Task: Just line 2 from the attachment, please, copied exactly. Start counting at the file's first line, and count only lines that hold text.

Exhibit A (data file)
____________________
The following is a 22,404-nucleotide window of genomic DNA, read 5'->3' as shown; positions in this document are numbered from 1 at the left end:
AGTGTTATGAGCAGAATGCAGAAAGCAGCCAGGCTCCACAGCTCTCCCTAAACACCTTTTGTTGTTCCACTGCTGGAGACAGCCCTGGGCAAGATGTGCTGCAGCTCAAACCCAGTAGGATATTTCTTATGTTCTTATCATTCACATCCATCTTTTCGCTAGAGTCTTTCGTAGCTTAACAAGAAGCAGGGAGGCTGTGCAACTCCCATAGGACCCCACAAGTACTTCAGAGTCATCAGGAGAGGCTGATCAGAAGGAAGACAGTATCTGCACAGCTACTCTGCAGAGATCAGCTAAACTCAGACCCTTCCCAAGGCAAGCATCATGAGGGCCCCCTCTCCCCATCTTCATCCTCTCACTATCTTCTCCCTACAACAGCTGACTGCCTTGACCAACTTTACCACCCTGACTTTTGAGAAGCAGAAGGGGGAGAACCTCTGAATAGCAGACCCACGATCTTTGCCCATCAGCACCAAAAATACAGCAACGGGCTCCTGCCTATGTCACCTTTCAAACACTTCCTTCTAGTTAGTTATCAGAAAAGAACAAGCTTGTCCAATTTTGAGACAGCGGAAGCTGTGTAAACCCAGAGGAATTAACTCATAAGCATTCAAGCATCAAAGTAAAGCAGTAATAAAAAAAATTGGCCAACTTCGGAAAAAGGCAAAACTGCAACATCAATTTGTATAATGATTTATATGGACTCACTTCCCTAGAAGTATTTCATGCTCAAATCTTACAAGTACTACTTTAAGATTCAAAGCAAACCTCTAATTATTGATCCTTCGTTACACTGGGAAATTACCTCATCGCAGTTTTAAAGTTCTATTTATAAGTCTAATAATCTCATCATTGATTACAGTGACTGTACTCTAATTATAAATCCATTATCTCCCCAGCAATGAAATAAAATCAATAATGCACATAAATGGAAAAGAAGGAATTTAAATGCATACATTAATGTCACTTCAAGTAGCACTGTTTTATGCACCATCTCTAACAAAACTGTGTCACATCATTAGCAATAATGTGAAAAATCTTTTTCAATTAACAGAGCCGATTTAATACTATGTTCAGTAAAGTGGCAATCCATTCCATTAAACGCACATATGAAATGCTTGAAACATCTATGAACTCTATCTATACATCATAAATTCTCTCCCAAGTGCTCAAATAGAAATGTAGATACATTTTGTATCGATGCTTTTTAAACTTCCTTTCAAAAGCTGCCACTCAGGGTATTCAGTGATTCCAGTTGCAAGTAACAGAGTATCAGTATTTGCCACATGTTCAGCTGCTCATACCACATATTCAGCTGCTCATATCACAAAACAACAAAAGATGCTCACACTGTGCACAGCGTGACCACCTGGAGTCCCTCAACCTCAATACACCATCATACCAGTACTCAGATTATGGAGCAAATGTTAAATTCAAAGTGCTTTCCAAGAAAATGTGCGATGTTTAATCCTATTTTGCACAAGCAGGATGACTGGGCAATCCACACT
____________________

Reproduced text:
AGTGTTATGAGCAGAATGCAGAAAGCAGCCAGGCTCCACAGCTCTCCCTAAACACCTTTTGTTGTTCCACTGCTGGAGACAGCCCTGGGCAAGATGTGCTGCAGCTCAAACCCAGTAGGATATTTCTTATGTTCTTATCATTCACATCCATCTTTTCGCTAGAGTCTTTCGTAGCTTAACAAGAAGCAGGGAGGCTGTGCAACTCCCATAGGACCCCACAAGTACTTCAGAGTCATCAGGAGAGGCTGATCAGAAGGAAGACAGTATCTGCACAGCTACTCTGCAGAGATCAGCTAAACTCAGACCCTTCCCAAGGCAAGCATCATGAGGGCCCCCTCTCCCCATCTTCATCCTCTCACTATCTTCTCCCTACAACAGCTGACTGCCTTGACCAACTTTACCACCCTGACTTTTGAGAAGCAGAAGGGGGAGAACCTCTGAATAGCAGACCCACGATCTTTGCCCATCAGCACCAAAAATACAGCAACGGGCTCCTGCCTATGTCACCTTTCAAACACTTCCTTCTAGTTAGTTATCAGAAAAGAACAAGCTTGTCCAATTTTGAGACAGCGGAAGCTGTGTAAACCCAGAGGAATTAACTCATAAGCATTCAAGCATCAAAGTAAAGCAGTAATAAAAAAAATTGGCCAACTTCGGAAAAAGGCAAAACTGCAACATCAATTTGTATAATGATTTATATGGACTCACTTCCCTAGAAGTATTTCATGCTCAAATCTTACAAGTACTACTTTAAGATTCAAAGCAAACCTCTAATTATTGATCCTTCGTTACACTGGGAAATTACCTCATCGCAGTTTTAAAGTTCTATTTATAAGTCTAATAATCTCATCATTGATTACAGTGACTGTACTCTAATTATAAATCCATTATCTCCCCAGCAATGAAATAAAATCAATAATGCACATAAATGGAAAAGAAGGAATTTAAATGCATACATTAATGTCACTTCAAGTAGCACTGTTTTATGCACCATCTCTAACAAAACTGTGTCACATCATTAGCAATAATGTGAAAAATCTTTTTCAATTAACAGAGCCGATTTAATACTATGTTCAGTAAAGTGGCAATCCATTCCATTAAACGCACATATGAAATGCTTGAAACATCTATGAACTCTATCTATACATCATAAATTCTCTCCCAAGTGCTCAAATAGAAATGTAGATACATTTTGTATCGATGCTTTTTAAACTTCCTTTCAAAAGCTGCCACTCAGGGTATTCAGTGATTCCAGTTGCAAGTAACAGAGTATCAGTATTTGCCACATGTTCAGCTGCTCATACCACATATTCAGCTGCTCATATCACAAAACAACAAAAGATGCTCACACTGTGCACAGCGTGACCACCTGGAGTCCCTCAACCTCAATACACCATCATACCAGTACTCAGATTATGGAGCAAATGTTAAATTCAAAGTGCTTTCCAAGAAAATGTGCGATGTTTAATCCTATTTTGCACAAGCAGGATGACTGGGCAATCCACACT